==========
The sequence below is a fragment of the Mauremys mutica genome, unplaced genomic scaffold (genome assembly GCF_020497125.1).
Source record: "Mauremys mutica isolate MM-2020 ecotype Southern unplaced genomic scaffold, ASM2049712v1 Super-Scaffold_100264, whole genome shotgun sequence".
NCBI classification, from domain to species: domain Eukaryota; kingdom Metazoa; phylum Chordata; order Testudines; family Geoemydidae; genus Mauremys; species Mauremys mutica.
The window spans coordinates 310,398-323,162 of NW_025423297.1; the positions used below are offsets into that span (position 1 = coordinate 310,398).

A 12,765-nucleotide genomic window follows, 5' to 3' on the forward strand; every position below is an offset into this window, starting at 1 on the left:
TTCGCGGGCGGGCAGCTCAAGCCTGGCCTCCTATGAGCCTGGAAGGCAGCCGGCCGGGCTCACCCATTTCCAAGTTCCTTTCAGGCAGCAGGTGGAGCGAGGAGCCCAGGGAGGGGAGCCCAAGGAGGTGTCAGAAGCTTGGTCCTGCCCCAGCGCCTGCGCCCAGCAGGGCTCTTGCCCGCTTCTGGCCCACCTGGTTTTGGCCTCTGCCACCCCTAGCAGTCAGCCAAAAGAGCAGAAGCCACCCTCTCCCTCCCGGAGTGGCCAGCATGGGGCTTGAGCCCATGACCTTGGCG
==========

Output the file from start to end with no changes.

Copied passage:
The sequence below is a fragment of the Mauremys mutica genome, unplaced genomic scaffold (genome assembly GCF_020497125.1).
Source record: "Mauremys mutica isolate MM-2020 ecotype Southern unplaced genomic scaffold, ASM2049712v1 Super-Scaffold_100264, whole genome shotgun sequence".
NCBI classification, from domain to species: domain Eukaryota; kingdom Metazoa; phylum Chordata; order Testudines; family Geoemydidae; genus Mauremys; species Mauremys mutica.
The window spans coordinates 310,398-323,162 of NW_025423297.1; the positions used below are offsets into that span (position 1 = coordinate 310,398).

A 12,765-nucleotide genomic window follows, 5' to 3' on the forward strand; every position below is an offset into this window, starting at 1 on the left:
TTCGCGGGCGGGCAGCTCAAGCCTGGCCTCCTATGAGCCTGGAAGGCAGCCGGCCGGGCTCACCCATTTCCAAGTTCCTTTCAGGCAGCAGGTGGAGCGAGGAGCCCAGGGAGGGGAGCCCAAGGAGGTGTCAGAAGCTTGGTCCTGCCCCAGCGCCTGCGCCCAGCAGGGCTCTTGCCCGCTTCTGGCCCACCTGGTTTTGGCCTCTGCCACCCCTAGCAGTCAGCCAAAAGAGCAGAAGCCACCCTCTCCCTCCCGGAGTGGCCAGCATGGGGCTTGAGCCCATGACCTTGGCG